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A Quarterly Journal
Jeffrey Woodward, Founder & General Editor
Volume 7, Number 4, December 2013


Charles Tarlton
Oakland, California, USA

from The Art of Interpretation:
Tanka-Prose Studies of Some Classic American Short Poems


I am what is around me.
Women understand this.
One is not duchess
A hundred yards from a carriage.
These, then are portraits:
A black vestibule;
A high bed sheltered by curtains.
These are merely instances.

         —Wallace Stevens, Harmonium (1923), Others: An Anthology of the New Verse,
             ed. Kreymborg (1917)

What is hidden is not important; it is the hiding that counts for everything. Canyon wrens are all song, for example. Who has ever seen one? A handful of dried leaves, when they finally fall to earth, whorls of old string blown along in the dirt. But, the canyons echo with their song in the red crystal of sunset.

something rubs off
rises from
tiles in the road
the constant traffic

those first discussions
one fiction piled
on another
books of old photos
recent incidents

All recurrences of a particular word in a poem pull toward each other magnetically. Consider even a random list—blood orange, a blood-red sunset, blood tests, our blood relations, bloody shame—this is ruddled language, red stuck on.

stare at
the mulberry sun
a flat sea;
clouds bed down
along the horizon

the sky cerise
red beams light up
this rose before
flushed petals
wrinkle and fall

In synecdoche, the part stands for the whole, the whole for the part. Surrounded by whispers, she became merely a rumor.

on the windows
of French houses
are tightly closed
all night

a softer light, oh
and purple shadows!
at day’s closing
where are the sun’s
lost hot smells

What does it matter, near or far? Are we looking for ourselves or trying to get out of our own skins? As we move in our little orbits, we are surely changing. The dance hall where we were a moment ago we are away from now. We ride these appearances like dreams, our surroundings fading, first, and then growing bright again.

some heavy hand
drew lines
notwithstanding art;
erased them
all but the glimpse

on each city street
clicking wildly—
people moving
with no place to rest

“Earth! My Likeness!”

Earth! my likeness!
Though you look so impassive, ample and spheric
I now suspect that is not all;
I now suspect there is something fierce in you, eligible
to burst forth;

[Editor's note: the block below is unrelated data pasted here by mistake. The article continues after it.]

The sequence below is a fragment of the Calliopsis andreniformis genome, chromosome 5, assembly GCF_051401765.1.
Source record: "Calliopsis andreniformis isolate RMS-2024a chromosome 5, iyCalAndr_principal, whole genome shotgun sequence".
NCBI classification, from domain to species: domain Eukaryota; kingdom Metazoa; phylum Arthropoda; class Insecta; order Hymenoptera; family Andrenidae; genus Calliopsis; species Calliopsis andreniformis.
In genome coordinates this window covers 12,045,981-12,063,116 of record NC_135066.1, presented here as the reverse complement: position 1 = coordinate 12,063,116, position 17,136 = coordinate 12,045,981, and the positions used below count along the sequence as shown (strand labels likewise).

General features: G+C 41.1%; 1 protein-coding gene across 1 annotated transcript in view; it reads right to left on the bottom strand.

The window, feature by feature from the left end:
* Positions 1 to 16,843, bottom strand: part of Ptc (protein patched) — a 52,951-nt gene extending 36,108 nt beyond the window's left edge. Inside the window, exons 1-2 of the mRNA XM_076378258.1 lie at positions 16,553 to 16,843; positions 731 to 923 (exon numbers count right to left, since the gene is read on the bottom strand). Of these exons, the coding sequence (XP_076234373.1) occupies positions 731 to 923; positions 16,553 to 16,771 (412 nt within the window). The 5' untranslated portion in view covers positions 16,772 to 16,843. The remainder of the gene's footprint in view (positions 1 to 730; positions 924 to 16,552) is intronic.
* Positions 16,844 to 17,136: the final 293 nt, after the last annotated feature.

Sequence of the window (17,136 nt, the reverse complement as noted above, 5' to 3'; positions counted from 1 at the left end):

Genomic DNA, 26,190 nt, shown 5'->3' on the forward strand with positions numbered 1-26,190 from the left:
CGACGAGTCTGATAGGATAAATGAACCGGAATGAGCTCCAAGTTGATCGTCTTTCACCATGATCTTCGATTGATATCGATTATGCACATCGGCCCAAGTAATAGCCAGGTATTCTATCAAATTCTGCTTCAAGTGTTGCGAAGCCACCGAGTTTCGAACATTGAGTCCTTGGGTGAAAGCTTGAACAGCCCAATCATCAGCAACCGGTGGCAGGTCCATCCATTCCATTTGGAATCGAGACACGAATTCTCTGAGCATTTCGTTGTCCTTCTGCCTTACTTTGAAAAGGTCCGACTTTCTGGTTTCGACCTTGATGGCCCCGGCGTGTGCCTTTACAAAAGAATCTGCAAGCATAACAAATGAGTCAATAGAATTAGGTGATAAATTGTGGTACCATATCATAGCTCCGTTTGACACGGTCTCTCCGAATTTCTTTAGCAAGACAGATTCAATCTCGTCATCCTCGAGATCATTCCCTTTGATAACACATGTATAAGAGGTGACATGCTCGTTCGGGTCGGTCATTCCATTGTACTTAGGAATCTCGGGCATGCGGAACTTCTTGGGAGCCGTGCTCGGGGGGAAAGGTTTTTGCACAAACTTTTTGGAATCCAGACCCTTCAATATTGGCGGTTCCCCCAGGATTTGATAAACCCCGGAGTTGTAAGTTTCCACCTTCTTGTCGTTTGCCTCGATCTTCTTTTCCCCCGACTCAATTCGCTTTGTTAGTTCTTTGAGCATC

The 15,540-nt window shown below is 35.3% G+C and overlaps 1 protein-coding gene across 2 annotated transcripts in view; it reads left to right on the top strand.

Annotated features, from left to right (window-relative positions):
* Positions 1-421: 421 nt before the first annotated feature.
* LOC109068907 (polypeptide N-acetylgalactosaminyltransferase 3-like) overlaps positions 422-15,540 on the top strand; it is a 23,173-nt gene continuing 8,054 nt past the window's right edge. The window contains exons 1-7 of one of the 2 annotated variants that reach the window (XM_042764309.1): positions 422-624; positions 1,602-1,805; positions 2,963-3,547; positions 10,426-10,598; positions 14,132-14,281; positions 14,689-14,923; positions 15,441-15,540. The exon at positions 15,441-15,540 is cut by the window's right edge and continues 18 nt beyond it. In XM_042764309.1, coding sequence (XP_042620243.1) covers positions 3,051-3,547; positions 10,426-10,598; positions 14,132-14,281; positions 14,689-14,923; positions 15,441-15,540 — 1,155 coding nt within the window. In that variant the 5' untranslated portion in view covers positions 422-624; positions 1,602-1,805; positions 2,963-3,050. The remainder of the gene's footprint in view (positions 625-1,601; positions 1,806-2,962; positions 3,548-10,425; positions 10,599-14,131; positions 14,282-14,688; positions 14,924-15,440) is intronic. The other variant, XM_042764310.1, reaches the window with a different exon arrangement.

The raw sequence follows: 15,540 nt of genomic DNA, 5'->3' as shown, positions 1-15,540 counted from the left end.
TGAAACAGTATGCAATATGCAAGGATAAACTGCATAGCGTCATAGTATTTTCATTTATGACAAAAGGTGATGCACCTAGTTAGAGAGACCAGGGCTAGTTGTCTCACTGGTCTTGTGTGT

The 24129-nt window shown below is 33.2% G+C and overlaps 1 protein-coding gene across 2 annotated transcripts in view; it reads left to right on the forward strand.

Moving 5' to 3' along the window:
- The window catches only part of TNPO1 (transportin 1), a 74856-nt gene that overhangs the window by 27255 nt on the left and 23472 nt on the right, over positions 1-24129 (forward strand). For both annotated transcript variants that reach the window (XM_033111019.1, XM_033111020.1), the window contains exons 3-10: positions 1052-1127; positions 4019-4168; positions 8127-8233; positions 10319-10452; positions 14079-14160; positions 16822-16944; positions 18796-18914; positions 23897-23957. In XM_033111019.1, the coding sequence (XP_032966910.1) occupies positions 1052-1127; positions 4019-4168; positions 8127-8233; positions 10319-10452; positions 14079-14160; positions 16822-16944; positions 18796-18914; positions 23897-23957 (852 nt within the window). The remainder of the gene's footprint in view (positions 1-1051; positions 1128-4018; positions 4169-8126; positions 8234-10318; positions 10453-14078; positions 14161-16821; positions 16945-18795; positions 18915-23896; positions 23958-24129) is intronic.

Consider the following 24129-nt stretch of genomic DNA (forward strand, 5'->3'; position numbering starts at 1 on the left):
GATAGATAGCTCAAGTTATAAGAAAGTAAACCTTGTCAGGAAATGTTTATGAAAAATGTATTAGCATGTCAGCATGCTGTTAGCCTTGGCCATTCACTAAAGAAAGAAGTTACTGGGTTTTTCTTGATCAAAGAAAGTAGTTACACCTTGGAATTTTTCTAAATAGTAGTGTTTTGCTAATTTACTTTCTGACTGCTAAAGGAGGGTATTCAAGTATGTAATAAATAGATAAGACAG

For an athlete is enamored of me—and I of him,
But toward him there is something fierce and terrible
in me, eligible to burst forth,
I dare not tell it in words—not even in these songs.

         —Walt Whitman, Leaves of Grass (1860)

I see the earth in perspective, and it’s no angel’s view down from heaven. The earth from space, a calm blue-eyed exterior floating in the ether. Calm is a clue for madness, perhaps, massing pressure from within to a bursting point! What, exactly, are his suspicions; desires wound up tight, waiting to explode?

jumping sparks
positive to negative
blows out the lights
from the moon
a crescent earth

expectant world
with hidden love
“deliver me, deliver me!”
the lover cries

He refuses to tiptoe, this shameless wanderer and bawdy song-singer. Compares himself to the bulging organ of the earth set to discharge like the jewelweed’s seedpods when they are touched. Comes out of the shadows, all but stares us down.

along an open road
his song
trolling castaways
lost jetsam thrown
into his sea

brazen lover
hard as steel, American
his core
lessons how to feel
know ourselves

That is how life is lived—coming always out of the dark and into the dark, catching only glimpses through passing windows, our black train speeding through a blacker night.

into the bright sun
everything we are
now in nakedness

waiting under a light
our skins jumping
in anticipation

Fearful and mute, he often just talks around it, using code and apt allusion. But, here, he has come forward to the footlights, leaned into the audience, but then just whispered his intent. “I am loved, but the world erupts in me, the pent up pressures of volcanoes spewing smoke and fire to the sky.” Didn’t he say that?

He: just love
He: and love
sentiments emit as one
just how we feel
about it all

a smile and a kiss
beneath cherries
ready to bloom
his young heart
is bursting



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